Yinka Shonibare RA was born in London, in 1962 and moved to Lagos, Nigeria at the age of three. He returned to the UK to study Fine Art at Byam Shaw School of Art, London and Goldsmiths College, London, where he received his Masters in Fine Art.
Over the past decade, he has become well known for his exploration of colonialism and post-colonialism within the contemporary context of globalization. Working in painting, sculpture, photography, film and installation, Shonibare’s work examines race, class and the construction of cultural identity through sharp political commentary of the tangled interrelationship between Africa and Europe and their respective economic and political histories. Shonibare uses wry citations of Western art history and literature to question the validity of contemporary cultural and national identities.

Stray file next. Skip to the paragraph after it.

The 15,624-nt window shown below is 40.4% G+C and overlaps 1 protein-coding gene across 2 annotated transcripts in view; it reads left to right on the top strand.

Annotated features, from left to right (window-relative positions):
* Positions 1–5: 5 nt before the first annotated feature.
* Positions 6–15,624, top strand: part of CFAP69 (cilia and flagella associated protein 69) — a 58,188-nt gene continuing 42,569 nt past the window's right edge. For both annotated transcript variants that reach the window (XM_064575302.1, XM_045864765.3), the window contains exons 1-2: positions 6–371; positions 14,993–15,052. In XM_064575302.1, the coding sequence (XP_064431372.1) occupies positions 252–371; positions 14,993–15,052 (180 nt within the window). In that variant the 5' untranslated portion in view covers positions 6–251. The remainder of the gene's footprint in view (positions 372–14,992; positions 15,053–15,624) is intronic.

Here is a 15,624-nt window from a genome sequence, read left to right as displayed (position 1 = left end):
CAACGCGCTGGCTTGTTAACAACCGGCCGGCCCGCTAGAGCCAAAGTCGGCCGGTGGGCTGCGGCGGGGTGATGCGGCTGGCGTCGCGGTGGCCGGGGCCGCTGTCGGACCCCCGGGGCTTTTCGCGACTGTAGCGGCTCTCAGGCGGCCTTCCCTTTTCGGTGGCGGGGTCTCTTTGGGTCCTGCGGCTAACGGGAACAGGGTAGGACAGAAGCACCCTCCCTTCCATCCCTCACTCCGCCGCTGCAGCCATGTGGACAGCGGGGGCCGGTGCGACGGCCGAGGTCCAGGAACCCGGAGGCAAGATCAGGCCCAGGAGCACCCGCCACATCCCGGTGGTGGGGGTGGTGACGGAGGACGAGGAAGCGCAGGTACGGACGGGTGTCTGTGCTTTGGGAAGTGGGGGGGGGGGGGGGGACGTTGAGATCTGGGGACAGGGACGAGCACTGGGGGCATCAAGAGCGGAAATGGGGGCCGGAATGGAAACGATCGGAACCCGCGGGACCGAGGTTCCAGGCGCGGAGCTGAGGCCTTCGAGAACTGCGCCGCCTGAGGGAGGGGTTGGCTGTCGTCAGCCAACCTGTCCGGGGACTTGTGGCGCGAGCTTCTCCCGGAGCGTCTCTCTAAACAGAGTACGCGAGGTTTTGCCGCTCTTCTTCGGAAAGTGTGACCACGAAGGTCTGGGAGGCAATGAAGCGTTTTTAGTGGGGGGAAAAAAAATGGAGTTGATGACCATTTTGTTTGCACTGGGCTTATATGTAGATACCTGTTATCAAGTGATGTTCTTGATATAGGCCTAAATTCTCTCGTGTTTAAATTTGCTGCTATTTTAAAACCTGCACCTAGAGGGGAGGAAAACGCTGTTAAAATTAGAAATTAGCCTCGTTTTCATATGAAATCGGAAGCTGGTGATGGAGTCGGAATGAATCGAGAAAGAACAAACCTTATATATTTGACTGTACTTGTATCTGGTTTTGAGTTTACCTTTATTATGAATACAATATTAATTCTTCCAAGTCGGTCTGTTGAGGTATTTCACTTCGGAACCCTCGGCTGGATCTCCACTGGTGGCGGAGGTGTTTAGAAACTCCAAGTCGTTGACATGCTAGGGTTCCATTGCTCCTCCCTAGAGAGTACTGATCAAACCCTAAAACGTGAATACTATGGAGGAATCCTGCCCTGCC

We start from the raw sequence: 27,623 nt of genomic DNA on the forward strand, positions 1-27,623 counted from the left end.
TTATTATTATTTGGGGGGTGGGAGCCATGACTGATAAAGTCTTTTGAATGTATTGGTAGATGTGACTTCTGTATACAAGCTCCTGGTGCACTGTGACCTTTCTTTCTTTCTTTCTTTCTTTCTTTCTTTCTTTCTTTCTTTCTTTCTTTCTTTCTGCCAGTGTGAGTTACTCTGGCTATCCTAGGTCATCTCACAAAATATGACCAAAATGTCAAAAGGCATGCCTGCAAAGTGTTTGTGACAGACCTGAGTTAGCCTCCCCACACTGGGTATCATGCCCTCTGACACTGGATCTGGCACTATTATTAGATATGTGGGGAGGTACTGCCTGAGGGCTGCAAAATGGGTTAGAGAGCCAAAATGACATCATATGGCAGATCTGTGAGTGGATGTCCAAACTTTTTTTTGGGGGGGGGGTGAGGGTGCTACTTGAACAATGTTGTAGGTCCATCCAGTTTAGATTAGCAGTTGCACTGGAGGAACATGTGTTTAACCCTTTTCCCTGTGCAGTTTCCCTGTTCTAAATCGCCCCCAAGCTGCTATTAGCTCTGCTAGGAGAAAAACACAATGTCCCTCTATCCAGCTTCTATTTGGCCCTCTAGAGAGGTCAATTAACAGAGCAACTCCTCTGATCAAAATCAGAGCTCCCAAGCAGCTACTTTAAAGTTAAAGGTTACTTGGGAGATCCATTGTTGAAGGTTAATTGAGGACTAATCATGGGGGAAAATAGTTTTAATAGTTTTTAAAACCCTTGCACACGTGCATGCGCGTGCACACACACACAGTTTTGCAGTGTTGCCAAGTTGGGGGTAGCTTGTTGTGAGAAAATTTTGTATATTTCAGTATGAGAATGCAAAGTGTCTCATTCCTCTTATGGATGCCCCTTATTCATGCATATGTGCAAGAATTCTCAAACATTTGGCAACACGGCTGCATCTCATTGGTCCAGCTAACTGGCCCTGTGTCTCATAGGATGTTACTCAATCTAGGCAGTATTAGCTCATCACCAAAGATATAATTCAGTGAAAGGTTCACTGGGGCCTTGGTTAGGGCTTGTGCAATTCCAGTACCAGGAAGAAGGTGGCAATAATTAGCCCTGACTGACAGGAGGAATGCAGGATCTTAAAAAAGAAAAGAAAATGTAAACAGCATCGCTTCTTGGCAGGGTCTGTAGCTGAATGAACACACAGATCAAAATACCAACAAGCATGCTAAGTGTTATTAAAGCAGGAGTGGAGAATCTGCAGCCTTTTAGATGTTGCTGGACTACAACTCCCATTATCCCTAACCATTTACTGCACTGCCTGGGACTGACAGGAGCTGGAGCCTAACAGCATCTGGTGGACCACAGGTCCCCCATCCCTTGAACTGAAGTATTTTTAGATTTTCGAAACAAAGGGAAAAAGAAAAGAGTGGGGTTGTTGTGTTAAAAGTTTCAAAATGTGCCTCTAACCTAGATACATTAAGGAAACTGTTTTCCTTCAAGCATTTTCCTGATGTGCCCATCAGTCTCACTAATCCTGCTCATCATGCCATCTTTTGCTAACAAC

In 2002, he was commissioned by Okwui Enwezor to create one of his most recognised installations, Gallantry and Criminal Conversation for Documenta XI. In 2004, he was nominated for the Turner Prize and in 2008, his mid-career survey commenced at Museum of Contemporary Art, Sydney and toured to the Brooklyn Museum, New York and the Museum of African Art at the Smithsonian Institute, Washington D.C. In 2010, his first public art commission Nelson’s Ship in a Bottle was displayed on the Fourth Plinth in Trafalgar Square, London.
In 2013 he was elected a Royal Academician and his most recent contributions have included the RA Family Album, which was used to wrap Burlington Gardens during construction; his curated room as part of the 2017 Royal Academy Summer Exhibition, during which Wind Sculpture VI was also displayed in the RA courtyard.
His forthcoming new commission with the Public Art Fund, Wind Sculpture (SG) I, will open at Doris C. Freedman Plaza, Central Park from 7 March until 14 October 2018.
His work is included in notable museum collections including Tate, London; the National Museum of African Art, Smithsonian Institute, Washington D.C.; Museum of Modern Art, New York; Moderna Museet, Stockholm and the Museum of Contemporary Art, Chicago among others.